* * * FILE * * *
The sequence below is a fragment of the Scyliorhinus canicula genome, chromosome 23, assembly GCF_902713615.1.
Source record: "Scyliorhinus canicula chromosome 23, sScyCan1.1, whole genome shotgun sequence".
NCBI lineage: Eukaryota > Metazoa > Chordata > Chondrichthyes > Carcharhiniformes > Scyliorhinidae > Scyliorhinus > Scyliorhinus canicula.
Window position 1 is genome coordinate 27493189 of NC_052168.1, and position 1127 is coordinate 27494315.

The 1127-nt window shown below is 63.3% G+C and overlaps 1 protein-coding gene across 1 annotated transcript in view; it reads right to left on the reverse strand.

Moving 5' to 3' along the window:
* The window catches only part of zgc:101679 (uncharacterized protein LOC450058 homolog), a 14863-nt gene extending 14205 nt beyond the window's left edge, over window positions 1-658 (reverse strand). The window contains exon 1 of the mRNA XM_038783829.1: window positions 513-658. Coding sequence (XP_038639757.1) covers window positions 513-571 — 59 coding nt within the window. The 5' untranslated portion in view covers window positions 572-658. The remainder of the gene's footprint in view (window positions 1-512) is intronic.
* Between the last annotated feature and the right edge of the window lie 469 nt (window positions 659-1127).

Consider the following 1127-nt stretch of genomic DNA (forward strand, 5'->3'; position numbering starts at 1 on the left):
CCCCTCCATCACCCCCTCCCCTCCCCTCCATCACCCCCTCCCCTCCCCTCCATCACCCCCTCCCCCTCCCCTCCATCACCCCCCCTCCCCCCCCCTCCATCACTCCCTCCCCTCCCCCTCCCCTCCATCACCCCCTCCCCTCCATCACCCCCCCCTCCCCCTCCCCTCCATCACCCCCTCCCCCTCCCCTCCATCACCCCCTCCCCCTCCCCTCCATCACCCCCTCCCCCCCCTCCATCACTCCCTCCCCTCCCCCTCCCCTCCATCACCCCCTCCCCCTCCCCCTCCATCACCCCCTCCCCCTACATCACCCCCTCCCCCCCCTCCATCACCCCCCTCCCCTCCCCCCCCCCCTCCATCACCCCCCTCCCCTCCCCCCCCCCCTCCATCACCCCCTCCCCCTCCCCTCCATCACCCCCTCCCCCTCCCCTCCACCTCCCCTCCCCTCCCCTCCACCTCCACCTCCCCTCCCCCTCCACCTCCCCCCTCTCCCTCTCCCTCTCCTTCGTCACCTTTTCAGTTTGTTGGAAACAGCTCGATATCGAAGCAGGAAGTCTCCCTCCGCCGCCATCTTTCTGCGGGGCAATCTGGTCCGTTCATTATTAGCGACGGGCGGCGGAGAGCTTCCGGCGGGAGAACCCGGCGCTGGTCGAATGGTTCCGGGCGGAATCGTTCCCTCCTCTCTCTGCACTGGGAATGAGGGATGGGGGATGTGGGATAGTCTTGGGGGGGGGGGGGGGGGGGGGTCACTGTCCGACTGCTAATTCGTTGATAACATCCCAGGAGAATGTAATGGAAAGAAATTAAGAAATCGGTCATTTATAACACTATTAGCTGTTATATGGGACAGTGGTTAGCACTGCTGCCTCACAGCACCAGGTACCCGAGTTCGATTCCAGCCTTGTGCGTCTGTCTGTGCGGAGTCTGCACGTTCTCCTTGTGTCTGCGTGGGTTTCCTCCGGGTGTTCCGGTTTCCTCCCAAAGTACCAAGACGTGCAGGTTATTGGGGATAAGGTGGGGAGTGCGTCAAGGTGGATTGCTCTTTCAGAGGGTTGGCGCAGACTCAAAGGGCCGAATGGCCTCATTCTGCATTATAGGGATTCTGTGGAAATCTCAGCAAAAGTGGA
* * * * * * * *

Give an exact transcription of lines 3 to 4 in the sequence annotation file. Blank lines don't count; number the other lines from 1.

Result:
NCBI lineage: Eukaryota > Metazoa > Chordata > Chondrichthyes > Carcharhiniformes > Scyliorhinidae > Scyliorhinus > Scyliorhinus canicula.
Window position 1 is genome coordinate 27493189 of NC_052168.1, and position 1127 is coordinate 27494315.